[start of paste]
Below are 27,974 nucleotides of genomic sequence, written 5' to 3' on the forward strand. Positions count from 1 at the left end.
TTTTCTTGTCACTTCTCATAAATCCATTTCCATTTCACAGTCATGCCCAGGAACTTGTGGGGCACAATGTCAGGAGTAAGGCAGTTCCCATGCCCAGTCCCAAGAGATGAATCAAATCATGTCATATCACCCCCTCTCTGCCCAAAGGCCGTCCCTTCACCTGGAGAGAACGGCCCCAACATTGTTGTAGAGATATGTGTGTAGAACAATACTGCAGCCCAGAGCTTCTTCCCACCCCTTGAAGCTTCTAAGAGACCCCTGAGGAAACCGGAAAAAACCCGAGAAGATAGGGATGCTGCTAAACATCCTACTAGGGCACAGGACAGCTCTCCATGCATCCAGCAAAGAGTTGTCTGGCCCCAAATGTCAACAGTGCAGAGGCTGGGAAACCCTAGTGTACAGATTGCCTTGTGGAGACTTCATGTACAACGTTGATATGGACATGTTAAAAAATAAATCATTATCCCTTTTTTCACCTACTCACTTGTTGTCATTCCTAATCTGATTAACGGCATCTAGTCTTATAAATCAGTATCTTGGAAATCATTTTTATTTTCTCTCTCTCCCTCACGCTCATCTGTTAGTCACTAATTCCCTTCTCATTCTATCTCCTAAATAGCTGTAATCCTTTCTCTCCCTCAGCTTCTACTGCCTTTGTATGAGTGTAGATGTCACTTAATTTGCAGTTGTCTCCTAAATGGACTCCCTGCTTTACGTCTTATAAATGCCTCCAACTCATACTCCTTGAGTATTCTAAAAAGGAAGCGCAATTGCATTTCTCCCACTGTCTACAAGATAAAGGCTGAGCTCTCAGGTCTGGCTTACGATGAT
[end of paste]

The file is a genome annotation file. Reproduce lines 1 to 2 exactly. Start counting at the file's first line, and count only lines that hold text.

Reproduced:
Below are 27,974 nucleotides of genomic sequence, written 5' to 3' on the forward strand. Positions count from 1 at the left end.
TTTTCTTGTCACTTCTCATAAATCCATTTCCATTTCACAGTCATGCCCAGGAACTTGTGGGGCACAATGTCAGGAGTAAGGCAGTTCCCATGCCCAGTCCCAAGAGATGAATCAAATCATGTCATATCACCCCCTCTCTGCCCAAAGGCCGTCCCTTCACCTGGAGAGAACGGCCCCAACATTGTTGTAGAGATATGTGTGTAGAACAATACTGCAGCCCAGAGCTTCTTCCCACCCCTTGAAGCTTCTAAGAGACCCCTGAGGAAACCGGAAAAAACCCGAGAAGATAGGGATGCTGCTAAACATCCTACTAGGGCACAGGACAGCTCTCCATGCATCCAGCAAAGAGTTGTCTGGCCCCAAATGTCAACAGTGCAGAGGCTGGGAAACCCTAGTGTACAGATTGCCTTGTGGAGACTTCATGTACAACGTTGATATGGACATGTTAAAAAATAAATCATTATCCCTTTTTTCACCTACTCACTTGTTGTCATTCCTAATCTGATTAACGGCATCTAGTCTTATAAATCAGTATCTTGGAAATCATTTTTATTTTCTCTCTCTCCCTCACGCTCATCTGTTAGTCACTAATTCCCTTCTCATTCTATCTCCTAAATAGCTGTAATCCTTTCTCTCCCTCAGCTTCTACTGCCTTTGTATGAGTGTAGATGTCACTTAATTTGCAGTTGTCTCCTAAATGGACTCCCTGCTTTACGTCTTATAAATGCCTCCAACTCATACTCCTTGAGTATTCTAAAAAGGAAGCGCAATTGCATTTCTCCCACTGTCTACAAGATAAAGGCTGAGCTCTCAGGTCTGGCTTACGATGAT